Claudia Smith

"If the government wants to seal the entire border, it has every right to do so. What it cannot do as an alternative—even in the national security context—is continue to channel economic migrants to their death." —Claudia Smith, 2000

Claudia Smith was born and raised in Guatemala but attended college in the United States. As she was about to graduate from George Washington University and go on to graduate school in Latin American studies, Claudia attended a speech given by Cesar Chavez. Soon she was on her way to California. Since then, with both determination and imagination, she has dedicated her life to serving migrants from Mexico, Guatemala, and elsewhere in Central America. In pursuit of her path, Claudia entered a Dominican convent, went to work in 1973 for the California Rural Legal Assistance program, and became a lawyer so that she would have more tools to help her clients. Reluctantly, she chose to leave the convent so that she could pursue her cause without interruption.

Over the years, Claudia focused more and more on issues concerning the United States’ enforcement of its border with Mexico. In 1987, she opened and ran a new CRLA office at the Mexican-American border and when the rules governing CRLA became more restrictive, she helped to establish the California Rural Legal Assistance Foundation to carry out activities forbidden to CRLA. She filed a Freedom of Information Act request concerning the Immigration and Naturalization Service’s standards for treatment of detainees, discovered that there were none, forced the establishment of standards and set about monitoring whether they were being followed by interviewing detained immigrants. When she saw that often almost twice as many people were packed into vehicles containing detained immigrants as they were supposed to hold, she began asking about the legal limitations on numbers of people in vehicles and pressuring the government to reduce the serious overcrowding. Claudia constantly struggles to make sure that water is provided to detainees who are captured in the desert, bused over long distances, or held in a hot car or bus for hours near the border.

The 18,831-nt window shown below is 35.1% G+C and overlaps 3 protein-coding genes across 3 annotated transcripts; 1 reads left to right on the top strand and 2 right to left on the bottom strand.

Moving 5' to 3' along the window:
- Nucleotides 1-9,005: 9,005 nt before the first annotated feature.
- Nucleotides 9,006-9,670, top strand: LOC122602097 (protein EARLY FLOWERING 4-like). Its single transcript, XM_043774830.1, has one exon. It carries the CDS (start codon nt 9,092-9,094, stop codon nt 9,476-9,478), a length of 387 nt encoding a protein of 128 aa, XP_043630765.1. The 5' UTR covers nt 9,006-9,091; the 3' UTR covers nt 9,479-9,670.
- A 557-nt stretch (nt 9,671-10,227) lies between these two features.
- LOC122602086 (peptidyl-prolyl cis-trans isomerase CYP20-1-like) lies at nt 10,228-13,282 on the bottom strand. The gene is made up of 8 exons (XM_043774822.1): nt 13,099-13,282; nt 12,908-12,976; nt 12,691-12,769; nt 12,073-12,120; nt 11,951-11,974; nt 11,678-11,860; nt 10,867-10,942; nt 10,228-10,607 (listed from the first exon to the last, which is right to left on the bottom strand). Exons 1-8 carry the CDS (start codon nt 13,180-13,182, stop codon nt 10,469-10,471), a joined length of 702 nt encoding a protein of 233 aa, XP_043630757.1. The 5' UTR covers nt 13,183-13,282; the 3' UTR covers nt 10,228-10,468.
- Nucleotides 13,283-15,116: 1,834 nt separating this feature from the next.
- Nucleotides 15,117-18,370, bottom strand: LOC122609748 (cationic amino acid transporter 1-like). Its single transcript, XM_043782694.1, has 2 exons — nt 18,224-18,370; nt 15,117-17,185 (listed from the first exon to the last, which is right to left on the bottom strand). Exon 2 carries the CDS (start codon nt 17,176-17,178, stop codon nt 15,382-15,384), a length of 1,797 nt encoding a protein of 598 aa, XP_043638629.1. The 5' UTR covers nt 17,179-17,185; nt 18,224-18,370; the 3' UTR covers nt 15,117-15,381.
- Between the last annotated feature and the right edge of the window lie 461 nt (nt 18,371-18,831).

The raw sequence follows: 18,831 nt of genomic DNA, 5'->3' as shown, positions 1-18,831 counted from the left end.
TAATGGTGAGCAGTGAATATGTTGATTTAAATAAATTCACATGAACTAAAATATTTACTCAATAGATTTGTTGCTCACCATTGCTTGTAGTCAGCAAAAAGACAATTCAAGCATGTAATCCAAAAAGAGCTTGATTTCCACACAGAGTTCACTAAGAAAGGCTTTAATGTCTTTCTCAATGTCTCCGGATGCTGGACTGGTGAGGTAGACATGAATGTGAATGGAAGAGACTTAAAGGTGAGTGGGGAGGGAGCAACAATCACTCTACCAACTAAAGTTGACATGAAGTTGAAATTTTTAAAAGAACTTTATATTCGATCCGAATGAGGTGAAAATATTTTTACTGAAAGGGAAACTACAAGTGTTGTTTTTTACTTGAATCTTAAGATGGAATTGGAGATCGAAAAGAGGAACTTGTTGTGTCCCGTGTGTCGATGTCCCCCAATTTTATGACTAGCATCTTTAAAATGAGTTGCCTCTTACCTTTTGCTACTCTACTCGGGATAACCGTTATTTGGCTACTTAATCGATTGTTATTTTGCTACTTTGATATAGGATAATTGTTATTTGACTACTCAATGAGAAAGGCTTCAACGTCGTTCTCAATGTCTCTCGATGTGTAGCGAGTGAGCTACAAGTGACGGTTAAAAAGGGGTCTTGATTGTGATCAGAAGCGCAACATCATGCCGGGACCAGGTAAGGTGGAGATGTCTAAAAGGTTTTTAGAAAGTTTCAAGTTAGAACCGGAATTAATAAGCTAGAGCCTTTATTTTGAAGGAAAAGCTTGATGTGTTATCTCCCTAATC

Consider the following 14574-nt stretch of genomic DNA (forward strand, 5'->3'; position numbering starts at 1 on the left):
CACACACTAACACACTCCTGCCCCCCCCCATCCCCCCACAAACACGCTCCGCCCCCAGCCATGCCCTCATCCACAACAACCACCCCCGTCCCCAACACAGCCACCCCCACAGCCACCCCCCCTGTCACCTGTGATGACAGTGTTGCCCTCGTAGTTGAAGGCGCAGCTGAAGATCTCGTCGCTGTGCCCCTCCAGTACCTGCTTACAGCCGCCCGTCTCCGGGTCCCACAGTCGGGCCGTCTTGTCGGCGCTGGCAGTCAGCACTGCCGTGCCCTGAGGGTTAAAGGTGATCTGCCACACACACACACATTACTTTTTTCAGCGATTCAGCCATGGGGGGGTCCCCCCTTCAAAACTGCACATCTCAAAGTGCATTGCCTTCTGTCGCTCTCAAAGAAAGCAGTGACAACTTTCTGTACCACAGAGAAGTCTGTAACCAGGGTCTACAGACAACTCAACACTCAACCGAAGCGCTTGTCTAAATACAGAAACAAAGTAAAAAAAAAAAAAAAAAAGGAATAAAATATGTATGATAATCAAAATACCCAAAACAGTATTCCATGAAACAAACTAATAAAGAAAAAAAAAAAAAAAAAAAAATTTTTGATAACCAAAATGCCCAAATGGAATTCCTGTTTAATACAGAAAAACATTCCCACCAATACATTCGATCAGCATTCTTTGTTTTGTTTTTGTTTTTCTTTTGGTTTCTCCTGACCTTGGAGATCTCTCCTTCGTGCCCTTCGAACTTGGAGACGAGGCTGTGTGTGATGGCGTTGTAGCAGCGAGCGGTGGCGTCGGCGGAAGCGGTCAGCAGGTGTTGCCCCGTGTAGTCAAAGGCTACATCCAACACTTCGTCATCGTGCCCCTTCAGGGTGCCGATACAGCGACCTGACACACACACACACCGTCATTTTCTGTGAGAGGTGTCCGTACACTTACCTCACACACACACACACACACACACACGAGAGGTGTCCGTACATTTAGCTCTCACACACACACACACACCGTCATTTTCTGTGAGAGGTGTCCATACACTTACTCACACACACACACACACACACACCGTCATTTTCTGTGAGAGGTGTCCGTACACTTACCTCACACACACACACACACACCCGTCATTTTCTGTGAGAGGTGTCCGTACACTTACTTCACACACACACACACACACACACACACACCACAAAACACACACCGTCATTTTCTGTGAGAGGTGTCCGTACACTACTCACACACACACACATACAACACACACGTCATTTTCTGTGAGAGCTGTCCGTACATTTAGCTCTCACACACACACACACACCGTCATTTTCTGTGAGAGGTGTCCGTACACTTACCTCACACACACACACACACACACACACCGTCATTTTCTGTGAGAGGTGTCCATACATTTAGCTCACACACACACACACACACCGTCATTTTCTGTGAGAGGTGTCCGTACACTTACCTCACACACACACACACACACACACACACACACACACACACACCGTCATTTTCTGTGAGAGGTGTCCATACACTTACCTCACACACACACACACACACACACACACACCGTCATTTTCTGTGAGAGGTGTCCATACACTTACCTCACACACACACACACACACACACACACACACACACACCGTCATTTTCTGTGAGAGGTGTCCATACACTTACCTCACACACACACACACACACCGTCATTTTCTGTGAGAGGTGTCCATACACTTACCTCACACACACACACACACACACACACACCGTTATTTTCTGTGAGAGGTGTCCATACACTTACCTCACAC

With the advent of Operation Gatekeeper in 1994, both the threat to migrants and the resulting range of activities pursued by Claudia increased dramatically. The strategy of Operation Gatekeeper is to funnel people attempting to cross the border into inhospitable places and conditions—the desert, dangerous mountains, bombing ranges, and some of the most polluted waterways in the Western Hemisphere. Predictably, this has not so much discouraged emigration as put the migrants in great danger. As a result, more than 500 people have died along the border between the United States and Mexico over the last two years. For each one, Claudia has made and installed a wooden cross on the Mexican side of the border. She has created a web site with data and articles on conditions at the border. She has established liaisons with faith-based and other organizations in the United States and Mexico to work together on these problems. They have filed a petition with the Organization of American States charging that aspect of Operation Gatekeeper are in violation of inter-American agreements. Finally, through persistent, bold, and politically sophisticated efforts, she and her allies have attracted the attention of the head of the UN Commission on Human Rights and of other human rights groups to the abuse of the right to border control.

Working with scant financial support and no model, Claudia Smith simply does whatever she can think of to help her chosen clients. She does it all, from making crosses and providing water to testifying before the UN Commission on Human Rights in Geneva. If it may help, it has to be done; and if no one else is doing it, she does it.

Claudia Smith Photo by Dorothea von Haeften